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Microsoft Patents Your Rights Online

Microsoft Sues Salesforce.com Over Patents 243

Posted by kdawson
from the few-selected-gems-from-the-collection dept.
WrongSizeGlass writes "CNET is reporting that Microsoft is suing Salesforce.com in Seattle federal court, claiming it infringes on nine patents. Two of the patents in question are a 'system and method for providing and displaying a Web page having an embedded menu' and a 'method and system for stacking toolbars in a computer display.'" Microsoft says it first notified Salesforce more than a year ago about the alleged infringement.
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Microsoft Sues Salesforce.com Over Patents

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  • by TRRosen (720617) on Tuesday May 18, 2010 @11:45PM (#32260786)

    The're just pissed that SalesForce is using FireFox in all there screen shots.

  • by Bovius (1243040) on Tuesday May 18, 2010 @11:48PM (#32260810)

    I consider myself a pretty calm person. I don't get riled up about much. I've never been one to throw a game controller, to punch a pillow to vent frustration. I see stupid things and I don't like them, I talk about how stupid they are, but that's as far as it goes. I'm about as easy going as they come.

    And yet every time I see a story about the activities supported by the US Patent and Trade Office, I want to lift the nearest piece of electronics and dash it against a distant wall.

  • by Anonymous Coward on Wednesday May 19, 2010 @12:10AM (#32260958)

    And yet every time I see a story about the activities supported by the US Patent and Trade Office, I want to lift the nearest piece of electronics and dash it against a distant wall.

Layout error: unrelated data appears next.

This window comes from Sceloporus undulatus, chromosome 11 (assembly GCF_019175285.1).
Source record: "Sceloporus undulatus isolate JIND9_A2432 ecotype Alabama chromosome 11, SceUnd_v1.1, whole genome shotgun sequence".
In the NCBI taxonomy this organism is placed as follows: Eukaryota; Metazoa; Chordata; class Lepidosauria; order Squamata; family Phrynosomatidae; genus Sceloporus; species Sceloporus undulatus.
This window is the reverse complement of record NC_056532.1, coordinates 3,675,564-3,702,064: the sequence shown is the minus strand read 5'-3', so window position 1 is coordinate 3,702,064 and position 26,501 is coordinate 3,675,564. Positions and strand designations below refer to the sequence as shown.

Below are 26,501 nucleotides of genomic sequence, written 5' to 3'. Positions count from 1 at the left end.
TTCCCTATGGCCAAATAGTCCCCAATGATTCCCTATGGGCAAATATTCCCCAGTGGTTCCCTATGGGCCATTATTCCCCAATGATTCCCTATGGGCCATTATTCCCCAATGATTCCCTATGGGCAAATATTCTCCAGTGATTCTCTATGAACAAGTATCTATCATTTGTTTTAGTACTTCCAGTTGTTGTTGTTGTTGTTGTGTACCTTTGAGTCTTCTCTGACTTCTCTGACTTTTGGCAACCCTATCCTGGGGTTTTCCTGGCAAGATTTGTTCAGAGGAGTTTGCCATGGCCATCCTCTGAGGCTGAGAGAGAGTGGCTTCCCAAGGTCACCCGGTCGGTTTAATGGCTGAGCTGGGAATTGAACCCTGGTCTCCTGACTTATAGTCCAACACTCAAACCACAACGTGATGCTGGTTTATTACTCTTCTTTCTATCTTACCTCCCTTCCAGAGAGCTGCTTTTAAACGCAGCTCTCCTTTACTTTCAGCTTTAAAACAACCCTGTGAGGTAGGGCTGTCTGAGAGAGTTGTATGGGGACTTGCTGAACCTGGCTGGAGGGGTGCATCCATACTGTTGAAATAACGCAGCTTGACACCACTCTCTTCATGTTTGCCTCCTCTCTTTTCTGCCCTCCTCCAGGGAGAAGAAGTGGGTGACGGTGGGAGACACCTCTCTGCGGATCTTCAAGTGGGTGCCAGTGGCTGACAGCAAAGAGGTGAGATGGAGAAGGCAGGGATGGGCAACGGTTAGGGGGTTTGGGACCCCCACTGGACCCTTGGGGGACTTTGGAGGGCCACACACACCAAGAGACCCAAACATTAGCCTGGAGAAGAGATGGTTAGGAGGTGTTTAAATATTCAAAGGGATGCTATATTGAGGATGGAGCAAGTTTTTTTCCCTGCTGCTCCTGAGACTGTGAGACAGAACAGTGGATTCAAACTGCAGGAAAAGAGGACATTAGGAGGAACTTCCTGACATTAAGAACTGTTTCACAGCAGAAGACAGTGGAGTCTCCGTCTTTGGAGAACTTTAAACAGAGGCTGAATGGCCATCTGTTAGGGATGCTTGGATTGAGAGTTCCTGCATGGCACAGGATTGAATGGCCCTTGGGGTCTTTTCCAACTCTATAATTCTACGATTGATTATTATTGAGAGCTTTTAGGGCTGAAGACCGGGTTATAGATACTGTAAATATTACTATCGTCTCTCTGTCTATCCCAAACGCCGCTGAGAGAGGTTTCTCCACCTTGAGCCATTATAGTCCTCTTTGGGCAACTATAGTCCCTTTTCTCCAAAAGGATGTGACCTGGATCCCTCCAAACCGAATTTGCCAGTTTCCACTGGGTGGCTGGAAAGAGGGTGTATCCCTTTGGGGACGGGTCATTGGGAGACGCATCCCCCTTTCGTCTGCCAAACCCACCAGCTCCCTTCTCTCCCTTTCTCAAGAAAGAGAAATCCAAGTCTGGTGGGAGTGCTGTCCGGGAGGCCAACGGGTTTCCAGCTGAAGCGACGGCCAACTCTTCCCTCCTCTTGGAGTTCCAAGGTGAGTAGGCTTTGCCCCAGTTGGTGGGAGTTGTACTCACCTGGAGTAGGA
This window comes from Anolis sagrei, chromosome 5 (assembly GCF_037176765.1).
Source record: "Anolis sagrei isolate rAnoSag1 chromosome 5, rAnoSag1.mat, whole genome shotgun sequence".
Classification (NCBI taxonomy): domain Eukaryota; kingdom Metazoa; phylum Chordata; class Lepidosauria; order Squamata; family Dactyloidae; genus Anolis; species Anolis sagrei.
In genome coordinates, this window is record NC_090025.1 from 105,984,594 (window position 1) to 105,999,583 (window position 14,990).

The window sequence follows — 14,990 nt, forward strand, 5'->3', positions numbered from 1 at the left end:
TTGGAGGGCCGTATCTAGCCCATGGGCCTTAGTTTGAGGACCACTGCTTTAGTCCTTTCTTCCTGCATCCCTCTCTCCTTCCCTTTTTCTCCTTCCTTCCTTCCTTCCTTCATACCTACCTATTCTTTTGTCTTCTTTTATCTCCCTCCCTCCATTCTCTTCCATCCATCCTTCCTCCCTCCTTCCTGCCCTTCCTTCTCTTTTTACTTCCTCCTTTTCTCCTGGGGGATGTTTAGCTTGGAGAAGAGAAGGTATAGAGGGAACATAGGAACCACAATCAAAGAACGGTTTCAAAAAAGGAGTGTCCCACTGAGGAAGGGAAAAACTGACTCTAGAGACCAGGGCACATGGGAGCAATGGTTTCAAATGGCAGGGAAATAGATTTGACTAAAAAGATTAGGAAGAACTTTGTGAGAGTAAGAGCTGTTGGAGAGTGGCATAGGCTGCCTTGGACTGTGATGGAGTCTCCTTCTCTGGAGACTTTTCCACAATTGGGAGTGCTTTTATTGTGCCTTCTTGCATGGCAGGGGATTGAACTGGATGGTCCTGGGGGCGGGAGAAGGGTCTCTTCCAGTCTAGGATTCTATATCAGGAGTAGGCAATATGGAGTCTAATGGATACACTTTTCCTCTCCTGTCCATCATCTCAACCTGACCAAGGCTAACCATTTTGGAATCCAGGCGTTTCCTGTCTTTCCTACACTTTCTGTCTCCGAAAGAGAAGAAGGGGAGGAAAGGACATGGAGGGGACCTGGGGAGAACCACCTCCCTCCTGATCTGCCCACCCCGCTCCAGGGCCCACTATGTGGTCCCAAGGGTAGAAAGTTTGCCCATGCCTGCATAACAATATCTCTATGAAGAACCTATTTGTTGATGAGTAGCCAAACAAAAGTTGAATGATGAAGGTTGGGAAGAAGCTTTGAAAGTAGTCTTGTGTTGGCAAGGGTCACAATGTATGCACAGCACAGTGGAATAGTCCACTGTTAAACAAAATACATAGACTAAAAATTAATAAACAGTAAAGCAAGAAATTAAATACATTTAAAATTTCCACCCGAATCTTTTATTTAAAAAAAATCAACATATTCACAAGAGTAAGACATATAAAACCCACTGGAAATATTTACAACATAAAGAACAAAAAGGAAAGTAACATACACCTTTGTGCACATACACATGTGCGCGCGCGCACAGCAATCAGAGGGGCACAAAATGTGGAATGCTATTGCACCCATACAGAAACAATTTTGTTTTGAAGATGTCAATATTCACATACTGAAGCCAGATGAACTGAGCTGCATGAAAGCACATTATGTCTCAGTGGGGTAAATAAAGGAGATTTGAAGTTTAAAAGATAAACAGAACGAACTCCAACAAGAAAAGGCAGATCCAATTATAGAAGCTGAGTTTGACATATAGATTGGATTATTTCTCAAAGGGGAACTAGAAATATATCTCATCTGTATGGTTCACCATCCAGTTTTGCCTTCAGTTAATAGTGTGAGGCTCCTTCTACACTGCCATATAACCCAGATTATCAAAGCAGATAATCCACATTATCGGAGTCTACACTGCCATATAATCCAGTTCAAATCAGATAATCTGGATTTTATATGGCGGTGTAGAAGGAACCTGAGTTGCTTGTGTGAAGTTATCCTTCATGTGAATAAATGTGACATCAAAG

Wow, your keyboard can really take a pounding and still work great... which brand?

  • by recoiledsnake (879048) on Wednesday May 19, 2010 @12:23AM (#32261022)

    First Apple turns patent troll on HTC, now it's MSFT's turn? I thought these two were kinda well behaved and used patents only as a defensive measure, guess I was wrong.

  • by Anonymous Coward on Wednesday May 19, 2010 @01:13AM (#32261240)

    When the world ends, the only thing left will be cockroaches scurrying across Model Ms.

  • by Nyder (754090) on Wednesday May 19, 2010 @01:16AM (#32261260) Journal

    Guess I better go register to vote so I can hopefully get jury duty for this. lol

  • by presidenteloco (659168) on Wednesday May 19, 2010 @01:28AM (#32261298)

    Microsoft is screwed.

    I have a patent (#666666) on applying basic logic and common sense, with a smattering of visual composition intuition, to any problem at hand.

    You've been punk'd

  • by man_of_mr_e (217855) on Wednesday May 19, 2010 @01:36AM (#32261332)

    Microsoft, like most other companies, has indeed had it's share of "innovation", popular opinion not withstanding.

    It's easy to find things that are "kind of like" a new invention, that can be said for every single product in existence. It's just fun to do it for Microsoft.

    Can you name a single software invention by anyone else that was truly unique? Anyone? Bueler? I guarantee anything you name can find something that is "kind of like" something else. That's how invention works, and that's why patents always have a list of references to other patents which the new patent draws upon. Unfortunately, you can't list things that aren't previously patented.

    A short list of things which Microsoft has innovated (off the top of my head, without even googling) in would include (whether you like the ideas or not)

    The Ribbon
    Photosynth
    COM (originally OLE)
    Internet Explorer Protected Mode

    If you google around, you find lots of tongue in cheek and sarcastic comments, and comments like yours that say point blank that microsoft has never innovated anything. It's certainly true they've bought a lot of their technology, but not all of it and even when you consider technology they bought, they've often improved it with their own new technology (IE Protected Mode, for instance).

    Also, Microsoft certainly has their share of bad technology they've implemented. ActiveX, for instance. Whether it's a good idea or not, it's still a novel idea (no, plug-ins weren't novel, but auto-installing them, and creating a generic model that could be used by more than just web browsers was).

    So in reality, comments like your really are just hyperbole. It's simply not true that Microsoft has never created anything novel. Hell, Clippy anyone?